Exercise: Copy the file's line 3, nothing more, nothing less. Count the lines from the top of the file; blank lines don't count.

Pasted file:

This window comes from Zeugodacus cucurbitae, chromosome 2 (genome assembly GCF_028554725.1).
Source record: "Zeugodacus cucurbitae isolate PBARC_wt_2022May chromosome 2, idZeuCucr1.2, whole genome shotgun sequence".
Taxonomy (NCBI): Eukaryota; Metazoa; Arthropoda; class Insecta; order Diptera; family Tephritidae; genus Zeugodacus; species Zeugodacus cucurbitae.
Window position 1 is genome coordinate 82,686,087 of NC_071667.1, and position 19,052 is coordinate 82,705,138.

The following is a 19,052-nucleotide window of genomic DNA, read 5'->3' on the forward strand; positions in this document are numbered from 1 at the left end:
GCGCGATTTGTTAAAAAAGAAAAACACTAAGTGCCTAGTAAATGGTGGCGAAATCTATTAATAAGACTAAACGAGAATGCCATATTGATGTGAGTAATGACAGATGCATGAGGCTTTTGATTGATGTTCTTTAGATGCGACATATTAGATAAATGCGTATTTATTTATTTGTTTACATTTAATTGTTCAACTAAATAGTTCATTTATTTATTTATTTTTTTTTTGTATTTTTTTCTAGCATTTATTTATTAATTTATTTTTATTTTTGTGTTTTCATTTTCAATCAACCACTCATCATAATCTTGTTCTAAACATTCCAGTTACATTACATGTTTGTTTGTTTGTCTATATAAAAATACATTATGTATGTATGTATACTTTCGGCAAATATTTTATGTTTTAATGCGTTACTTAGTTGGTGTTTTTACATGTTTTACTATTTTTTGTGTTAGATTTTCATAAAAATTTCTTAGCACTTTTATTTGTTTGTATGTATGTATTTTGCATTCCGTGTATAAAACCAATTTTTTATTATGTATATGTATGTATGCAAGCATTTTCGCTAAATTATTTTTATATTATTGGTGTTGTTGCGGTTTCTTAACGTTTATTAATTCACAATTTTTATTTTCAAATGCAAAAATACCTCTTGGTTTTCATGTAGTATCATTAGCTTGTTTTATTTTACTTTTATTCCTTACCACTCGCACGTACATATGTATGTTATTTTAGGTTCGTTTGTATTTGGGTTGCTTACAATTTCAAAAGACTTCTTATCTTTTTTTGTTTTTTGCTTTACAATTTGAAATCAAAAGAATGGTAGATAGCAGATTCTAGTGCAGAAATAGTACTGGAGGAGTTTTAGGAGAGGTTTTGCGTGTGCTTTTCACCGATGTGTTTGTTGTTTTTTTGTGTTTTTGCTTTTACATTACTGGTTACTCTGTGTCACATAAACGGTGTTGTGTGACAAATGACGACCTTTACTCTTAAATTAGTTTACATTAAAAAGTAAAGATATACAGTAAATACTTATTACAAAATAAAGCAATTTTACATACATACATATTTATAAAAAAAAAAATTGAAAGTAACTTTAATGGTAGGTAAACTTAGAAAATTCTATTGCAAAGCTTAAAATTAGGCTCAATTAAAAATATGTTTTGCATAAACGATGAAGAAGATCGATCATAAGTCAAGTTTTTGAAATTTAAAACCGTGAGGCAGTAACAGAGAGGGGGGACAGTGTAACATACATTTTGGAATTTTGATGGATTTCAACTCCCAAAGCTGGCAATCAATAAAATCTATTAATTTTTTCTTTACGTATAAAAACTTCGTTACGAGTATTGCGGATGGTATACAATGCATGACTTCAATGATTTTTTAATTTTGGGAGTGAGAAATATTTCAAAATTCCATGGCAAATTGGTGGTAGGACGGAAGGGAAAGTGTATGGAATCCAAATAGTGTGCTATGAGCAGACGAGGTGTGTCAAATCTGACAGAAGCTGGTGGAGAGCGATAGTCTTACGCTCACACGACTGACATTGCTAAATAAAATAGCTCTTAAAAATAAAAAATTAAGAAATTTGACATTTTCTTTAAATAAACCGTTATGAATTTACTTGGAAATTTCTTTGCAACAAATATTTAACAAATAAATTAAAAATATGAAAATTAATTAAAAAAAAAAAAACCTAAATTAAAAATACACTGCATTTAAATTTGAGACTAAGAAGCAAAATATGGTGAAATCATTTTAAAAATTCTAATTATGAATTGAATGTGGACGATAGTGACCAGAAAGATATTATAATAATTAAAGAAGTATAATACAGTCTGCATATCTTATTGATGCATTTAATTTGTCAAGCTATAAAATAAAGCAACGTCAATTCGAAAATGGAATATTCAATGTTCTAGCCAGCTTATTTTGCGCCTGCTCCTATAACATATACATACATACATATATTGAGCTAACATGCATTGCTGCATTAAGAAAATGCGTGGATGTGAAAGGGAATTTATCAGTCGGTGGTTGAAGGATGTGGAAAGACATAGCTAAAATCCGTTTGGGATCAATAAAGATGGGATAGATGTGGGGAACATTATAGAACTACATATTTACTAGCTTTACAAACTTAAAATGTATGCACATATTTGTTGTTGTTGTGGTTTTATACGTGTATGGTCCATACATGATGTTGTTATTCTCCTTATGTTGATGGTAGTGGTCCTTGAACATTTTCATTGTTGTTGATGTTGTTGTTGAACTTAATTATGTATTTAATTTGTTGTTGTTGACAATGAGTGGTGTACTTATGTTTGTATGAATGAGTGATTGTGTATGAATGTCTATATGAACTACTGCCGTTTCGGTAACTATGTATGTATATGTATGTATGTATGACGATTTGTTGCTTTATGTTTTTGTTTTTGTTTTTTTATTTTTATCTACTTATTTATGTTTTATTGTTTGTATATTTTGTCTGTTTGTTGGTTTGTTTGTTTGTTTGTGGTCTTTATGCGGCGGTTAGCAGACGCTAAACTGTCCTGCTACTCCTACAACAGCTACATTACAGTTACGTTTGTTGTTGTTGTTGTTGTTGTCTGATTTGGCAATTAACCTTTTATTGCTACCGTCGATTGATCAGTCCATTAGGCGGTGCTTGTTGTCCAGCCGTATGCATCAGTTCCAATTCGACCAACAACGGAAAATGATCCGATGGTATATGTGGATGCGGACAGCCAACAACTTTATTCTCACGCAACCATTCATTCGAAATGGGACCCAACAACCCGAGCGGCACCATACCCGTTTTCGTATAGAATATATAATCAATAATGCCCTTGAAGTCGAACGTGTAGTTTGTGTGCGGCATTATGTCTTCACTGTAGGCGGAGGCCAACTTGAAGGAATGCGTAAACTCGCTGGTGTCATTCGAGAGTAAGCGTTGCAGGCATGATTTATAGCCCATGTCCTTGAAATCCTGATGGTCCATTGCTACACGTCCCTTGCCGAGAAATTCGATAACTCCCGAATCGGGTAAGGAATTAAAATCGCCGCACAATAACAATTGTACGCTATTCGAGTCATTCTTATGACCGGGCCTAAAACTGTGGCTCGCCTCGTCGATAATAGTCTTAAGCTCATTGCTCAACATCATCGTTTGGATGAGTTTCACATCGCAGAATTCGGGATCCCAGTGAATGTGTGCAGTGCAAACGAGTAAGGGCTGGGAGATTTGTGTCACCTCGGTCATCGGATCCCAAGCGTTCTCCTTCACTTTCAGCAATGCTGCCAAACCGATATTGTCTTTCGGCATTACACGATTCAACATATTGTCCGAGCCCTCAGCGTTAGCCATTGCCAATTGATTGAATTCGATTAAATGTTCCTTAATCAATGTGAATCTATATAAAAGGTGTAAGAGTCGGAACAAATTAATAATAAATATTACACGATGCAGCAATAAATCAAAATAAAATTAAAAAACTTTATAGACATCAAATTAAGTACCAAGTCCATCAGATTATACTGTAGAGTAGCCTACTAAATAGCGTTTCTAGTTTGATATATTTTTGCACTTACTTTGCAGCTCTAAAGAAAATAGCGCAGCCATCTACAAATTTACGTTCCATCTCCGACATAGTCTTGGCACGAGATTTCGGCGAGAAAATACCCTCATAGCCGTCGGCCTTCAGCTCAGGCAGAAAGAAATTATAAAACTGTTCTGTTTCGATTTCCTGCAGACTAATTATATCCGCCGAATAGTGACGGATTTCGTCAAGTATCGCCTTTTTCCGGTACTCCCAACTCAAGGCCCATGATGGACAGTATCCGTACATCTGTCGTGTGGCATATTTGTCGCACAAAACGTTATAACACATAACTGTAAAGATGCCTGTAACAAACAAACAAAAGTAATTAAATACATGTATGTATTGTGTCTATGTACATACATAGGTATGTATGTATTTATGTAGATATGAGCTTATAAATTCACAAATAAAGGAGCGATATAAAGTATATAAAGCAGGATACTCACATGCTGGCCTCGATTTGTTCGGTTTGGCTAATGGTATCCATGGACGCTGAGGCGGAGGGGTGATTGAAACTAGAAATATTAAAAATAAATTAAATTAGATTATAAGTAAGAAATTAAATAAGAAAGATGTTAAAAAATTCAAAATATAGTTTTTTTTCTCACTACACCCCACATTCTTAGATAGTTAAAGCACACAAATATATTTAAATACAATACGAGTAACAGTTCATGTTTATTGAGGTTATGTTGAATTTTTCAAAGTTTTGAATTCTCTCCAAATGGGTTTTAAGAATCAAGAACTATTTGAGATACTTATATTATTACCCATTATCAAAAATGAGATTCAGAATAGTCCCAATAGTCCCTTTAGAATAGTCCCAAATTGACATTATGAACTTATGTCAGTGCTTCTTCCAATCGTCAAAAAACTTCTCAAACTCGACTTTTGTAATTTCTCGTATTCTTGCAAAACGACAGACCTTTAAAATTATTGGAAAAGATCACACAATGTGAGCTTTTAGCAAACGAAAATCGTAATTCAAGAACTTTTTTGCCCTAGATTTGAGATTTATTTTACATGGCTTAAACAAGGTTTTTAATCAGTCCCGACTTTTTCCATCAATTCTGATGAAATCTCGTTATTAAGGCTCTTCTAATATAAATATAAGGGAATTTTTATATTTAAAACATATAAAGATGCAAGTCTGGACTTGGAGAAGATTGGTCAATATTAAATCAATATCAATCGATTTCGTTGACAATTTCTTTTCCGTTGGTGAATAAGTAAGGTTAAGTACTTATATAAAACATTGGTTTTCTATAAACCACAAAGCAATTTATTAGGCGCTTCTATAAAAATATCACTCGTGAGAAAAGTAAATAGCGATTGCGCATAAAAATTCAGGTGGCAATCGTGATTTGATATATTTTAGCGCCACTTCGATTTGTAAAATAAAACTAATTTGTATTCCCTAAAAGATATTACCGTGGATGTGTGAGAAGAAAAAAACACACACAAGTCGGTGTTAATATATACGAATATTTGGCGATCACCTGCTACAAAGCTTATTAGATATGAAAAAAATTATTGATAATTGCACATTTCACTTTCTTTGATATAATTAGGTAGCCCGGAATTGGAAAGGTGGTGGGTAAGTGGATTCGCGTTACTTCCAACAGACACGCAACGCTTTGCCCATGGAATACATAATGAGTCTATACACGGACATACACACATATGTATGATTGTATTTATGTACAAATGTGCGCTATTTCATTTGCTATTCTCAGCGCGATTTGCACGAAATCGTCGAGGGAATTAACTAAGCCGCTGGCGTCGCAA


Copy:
Taxonomy (NCBI): Eukaryota; Metazoa; Arthropoda; class Insecta; order Diptera; family Tephritidae; genus Zeugodacus; species Zeugodacus cucurbitae.